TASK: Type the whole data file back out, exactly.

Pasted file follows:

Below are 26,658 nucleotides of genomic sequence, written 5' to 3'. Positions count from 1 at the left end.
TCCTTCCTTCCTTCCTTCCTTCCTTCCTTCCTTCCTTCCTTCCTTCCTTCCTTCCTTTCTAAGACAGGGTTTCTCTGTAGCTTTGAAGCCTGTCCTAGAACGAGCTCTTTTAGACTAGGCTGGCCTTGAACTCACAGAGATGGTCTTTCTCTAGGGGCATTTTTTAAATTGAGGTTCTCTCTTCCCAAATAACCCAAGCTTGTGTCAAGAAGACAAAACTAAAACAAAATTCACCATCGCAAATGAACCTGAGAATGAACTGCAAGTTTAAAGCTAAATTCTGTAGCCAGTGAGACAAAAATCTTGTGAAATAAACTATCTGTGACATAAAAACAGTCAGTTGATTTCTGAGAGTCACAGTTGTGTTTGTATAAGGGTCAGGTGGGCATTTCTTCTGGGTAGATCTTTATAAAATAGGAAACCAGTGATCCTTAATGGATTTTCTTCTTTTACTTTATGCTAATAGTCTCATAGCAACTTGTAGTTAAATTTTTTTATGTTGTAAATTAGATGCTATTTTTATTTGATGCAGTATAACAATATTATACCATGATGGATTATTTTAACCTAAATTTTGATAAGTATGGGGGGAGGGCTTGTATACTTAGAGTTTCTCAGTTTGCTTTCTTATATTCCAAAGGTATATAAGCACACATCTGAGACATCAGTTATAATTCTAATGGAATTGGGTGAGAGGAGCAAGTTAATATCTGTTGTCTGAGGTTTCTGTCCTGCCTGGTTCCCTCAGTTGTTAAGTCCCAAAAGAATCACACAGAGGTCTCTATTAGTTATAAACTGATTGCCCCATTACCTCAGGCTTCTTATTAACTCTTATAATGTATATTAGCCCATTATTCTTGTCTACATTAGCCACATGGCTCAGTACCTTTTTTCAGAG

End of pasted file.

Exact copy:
Below are 26,658 nucleotides of genomic sequence, written 5' to 3'. Positions count from 1 at the left end.
TCCTTCCTTCCTTCCTTCCTTCCTTCCTTCCTTCCTTCCTTCCTTCCTTCCTTCCTTTCTAAGACAGGGTTTCTCTGTAGCTTTGAAGCCTGTCCTAGAACGAGCTCTTTTAGACTAGGCTGGCCTTGAACTCACAGAGATGGTCTTTCTCTAGGGGCATTTTTTAAATTGAGGTTCTCTCTTCCCAAATAACCCAAGCTTGTGTCAAGAAGACAAAACTAAAACAAAATTCACCATCGCAAATGAACCTGAGAATGAACTGCAAGTTTAAAGCTAAATTCTGTAGCCAGTGAGACAAAAATCTTGTGAAATAAACTATCTGTGACATAAAAACAGTCAGTTGATTTCTGAGAGTCACAGTTGTGTTTGTATAAGGGTCAGGTGGGCATTTCTTCTGGGTAGATCTTTATAAAATAGGAAACCAGTGATCCTTAATGGATTTTCTTCTTTTACTTTATGCTAATAGTCTCATAGCAACTTGTAGTTAAATTTTTTTATGTTGTAAATTAGATGCTATTTTTATTTGATGCAGTATAACAATATTATACCATGATGGATTATTTTAACCTAAATTTTGATAAGTATGGGGGGAGGGCTTGTATACTTAGAGTTTCTCAGTTTGCTTTCTTATATTCCAAAGGTATATAAGCACACATCTGAGACATCAGTTATAATTCTAATGGAATTGGGTGAGAGGAGCAAGTTAATATCTGTTGTCTGAGGTTTCTGTCCTGCCTGGTTCCCTCAGTTGTTAAGTCCCAAAAGAATCACACAGAGGTCTCTATTAGTTATAAACTGATTGCCCCATTACCTCAGGCTTCTTATTAACTCTTATAATGTATATTAGCCCATTATTCTTGTCTACATTAGCCACATGGCTCAGTACCTTTTTTCAGAG